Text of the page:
The Data Protection Commission will not prosecute the Electoral Commission after a report by the Auditor-General revealed that the Commission had sold voters’ data to a private company without an agreement.
Executive Director of the Commission, Patricia Adusei-Poku in an interview with Joy News said the issue will be handled outside of the court.
“Prosecution is a last resort option, and prosecution is what we usually do when the entity is failing to cooperate with the Commission.
“If entities cooperate with the Commission, we don’t go for prosecution because there is no benefit in that for the masses. What is of benefit to us is that the EC wants to be accountable. That is of more benefit to us than going to court,” she said.
A special audit carried out by the Auditor-General on the Electoral Commission has revealed the Commission sold voters’ data to an Accra-based software development company.
According to the report, the software development company, Bysystem Ltd, bought the data from the EC and further sold them to financial service providers for a fee.
The Audit on the EC was part of special audits carried out by the Auditor-General on selected state institutions in 2018. The audit report also revealed that there was no agreement between the EC and Bysystem Limited on the sale of voters’ information.
“We further noted that Bysystem Ltd. failed to remit the 20% commission due to the Electoral Commission, in respect of charges for accessing the data, for the 2016 and 2017 financial years,” the report stated.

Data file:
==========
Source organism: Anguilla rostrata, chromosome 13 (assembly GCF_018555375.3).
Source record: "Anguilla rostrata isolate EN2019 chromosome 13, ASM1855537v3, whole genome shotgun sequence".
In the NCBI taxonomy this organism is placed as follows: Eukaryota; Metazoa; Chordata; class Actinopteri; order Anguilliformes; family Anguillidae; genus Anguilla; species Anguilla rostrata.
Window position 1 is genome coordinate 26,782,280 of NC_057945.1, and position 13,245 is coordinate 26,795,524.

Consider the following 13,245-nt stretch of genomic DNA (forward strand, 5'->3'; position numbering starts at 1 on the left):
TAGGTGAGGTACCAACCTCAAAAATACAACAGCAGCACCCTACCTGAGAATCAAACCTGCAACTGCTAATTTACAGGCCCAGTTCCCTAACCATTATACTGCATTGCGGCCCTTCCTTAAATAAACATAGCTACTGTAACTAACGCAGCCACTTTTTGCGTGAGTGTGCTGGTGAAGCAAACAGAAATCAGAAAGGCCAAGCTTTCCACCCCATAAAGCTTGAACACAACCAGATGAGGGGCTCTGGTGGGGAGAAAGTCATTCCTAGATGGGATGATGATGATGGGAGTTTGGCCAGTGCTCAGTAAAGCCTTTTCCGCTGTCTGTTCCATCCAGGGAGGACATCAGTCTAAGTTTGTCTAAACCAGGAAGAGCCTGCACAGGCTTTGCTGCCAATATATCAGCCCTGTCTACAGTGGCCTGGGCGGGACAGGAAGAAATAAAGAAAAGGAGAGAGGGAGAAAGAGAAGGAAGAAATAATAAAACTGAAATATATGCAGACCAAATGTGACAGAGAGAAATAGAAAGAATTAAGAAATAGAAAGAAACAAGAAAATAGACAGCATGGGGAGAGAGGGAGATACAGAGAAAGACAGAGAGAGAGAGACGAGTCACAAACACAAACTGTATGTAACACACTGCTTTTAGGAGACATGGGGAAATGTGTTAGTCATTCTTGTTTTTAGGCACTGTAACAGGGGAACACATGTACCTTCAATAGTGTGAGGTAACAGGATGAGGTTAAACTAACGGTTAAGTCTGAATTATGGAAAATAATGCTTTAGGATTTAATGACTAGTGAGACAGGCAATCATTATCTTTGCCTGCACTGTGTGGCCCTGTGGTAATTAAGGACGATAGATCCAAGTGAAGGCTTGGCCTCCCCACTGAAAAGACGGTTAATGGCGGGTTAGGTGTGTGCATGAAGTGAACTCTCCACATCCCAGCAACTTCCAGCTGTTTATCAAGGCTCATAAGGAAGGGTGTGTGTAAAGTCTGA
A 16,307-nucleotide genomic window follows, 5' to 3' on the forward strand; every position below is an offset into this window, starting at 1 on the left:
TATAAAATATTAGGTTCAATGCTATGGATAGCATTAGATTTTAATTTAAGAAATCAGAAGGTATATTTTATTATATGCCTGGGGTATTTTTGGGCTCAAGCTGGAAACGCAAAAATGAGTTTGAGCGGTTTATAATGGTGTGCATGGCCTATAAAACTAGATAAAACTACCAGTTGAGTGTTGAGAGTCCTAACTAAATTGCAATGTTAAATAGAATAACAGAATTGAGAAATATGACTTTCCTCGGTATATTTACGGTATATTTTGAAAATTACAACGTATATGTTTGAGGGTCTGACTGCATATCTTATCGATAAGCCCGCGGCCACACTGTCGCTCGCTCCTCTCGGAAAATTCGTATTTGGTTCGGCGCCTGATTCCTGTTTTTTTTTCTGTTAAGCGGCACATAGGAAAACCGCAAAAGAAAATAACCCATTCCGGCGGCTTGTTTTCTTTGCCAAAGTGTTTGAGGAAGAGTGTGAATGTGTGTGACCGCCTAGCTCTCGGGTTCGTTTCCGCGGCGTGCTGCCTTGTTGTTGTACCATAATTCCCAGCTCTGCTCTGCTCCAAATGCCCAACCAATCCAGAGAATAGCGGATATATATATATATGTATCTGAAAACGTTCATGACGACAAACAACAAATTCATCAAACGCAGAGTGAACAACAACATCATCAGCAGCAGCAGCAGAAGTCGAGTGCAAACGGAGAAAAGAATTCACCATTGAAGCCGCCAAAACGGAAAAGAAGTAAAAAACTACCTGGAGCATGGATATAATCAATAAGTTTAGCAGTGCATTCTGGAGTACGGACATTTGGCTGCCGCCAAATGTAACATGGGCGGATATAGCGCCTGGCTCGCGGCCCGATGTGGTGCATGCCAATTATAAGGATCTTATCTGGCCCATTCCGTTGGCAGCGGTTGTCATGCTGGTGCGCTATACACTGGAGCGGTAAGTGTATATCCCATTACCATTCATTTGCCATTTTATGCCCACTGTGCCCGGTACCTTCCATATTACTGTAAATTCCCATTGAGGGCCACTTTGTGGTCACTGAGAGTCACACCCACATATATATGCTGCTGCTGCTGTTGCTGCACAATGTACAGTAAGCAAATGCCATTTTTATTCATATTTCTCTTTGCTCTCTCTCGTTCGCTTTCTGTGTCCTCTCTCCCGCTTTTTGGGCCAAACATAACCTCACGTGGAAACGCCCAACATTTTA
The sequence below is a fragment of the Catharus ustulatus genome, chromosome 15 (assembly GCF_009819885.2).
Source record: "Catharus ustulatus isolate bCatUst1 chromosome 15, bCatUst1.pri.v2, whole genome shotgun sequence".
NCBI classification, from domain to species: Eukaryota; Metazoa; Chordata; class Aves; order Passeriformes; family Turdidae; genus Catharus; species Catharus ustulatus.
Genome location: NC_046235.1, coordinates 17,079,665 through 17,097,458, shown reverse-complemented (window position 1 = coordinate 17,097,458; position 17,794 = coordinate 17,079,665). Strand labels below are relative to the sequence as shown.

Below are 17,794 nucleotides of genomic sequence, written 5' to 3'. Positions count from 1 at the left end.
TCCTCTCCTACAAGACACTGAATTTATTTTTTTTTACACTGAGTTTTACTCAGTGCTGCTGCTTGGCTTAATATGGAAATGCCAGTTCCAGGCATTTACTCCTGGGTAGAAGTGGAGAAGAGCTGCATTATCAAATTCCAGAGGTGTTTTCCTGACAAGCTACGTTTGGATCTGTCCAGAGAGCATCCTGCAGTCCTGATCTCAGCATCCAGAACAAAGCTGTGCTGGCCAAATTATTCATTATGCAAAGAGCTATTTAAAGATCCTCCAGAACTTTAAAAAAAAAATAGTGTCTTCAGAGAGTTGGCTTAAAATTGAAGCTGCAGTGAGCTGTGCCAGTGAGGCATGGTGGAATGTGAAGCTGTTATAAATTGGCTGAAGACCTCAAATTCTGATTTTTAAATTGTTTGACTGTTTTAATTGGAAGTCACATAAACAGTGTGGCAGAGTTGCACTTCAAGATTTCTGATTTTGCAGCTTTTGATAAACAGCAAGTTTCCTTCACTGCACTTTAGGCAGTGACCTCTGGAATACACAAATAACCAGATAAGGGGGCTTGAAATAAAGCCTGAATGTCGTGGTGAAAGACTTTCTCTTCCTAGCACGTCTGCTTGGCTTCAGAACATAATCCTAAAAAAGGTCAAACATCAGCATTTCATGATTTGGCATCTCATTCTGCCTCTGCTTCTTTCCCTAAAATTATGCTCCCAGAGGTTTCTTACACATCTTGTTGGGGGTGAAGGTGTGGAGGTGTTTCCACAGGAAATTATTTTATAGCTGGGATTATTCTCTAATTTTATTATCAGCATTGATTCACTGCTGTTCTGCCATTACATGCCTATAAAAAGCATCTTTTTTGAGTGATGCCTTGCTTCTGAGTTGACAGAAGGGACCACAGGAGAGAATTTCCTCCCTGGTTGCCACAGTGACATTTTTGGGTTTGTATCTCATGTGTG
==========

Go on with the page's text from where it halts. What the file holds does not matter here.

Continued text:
The EC, according to the report, responded to its findings and stated that “there exists a Memorandum of Understanding (MoU) signed between the commission and Bysystem Limited.”
The Data Protection Commission said it is in talks with the EC concerning the issue.
Adusei-Poku said while a court action may seem tenable, that is not the route the Commission will take.
“We will use all available channels. This is why we want to sit down and talk as the first option because we know that data protection is new to that nation and it takes time to understand what an accountable organisation is so if there are gaps, we will rather sit down and discuss,” she said.
A sanction, in her view, works better under the current circumstances and the Commission will ensure that the right things are done.
She also said the Commission may not prosecute individuals who played a role in the sale of data to the Software Development Agency if the EC complies with their directives.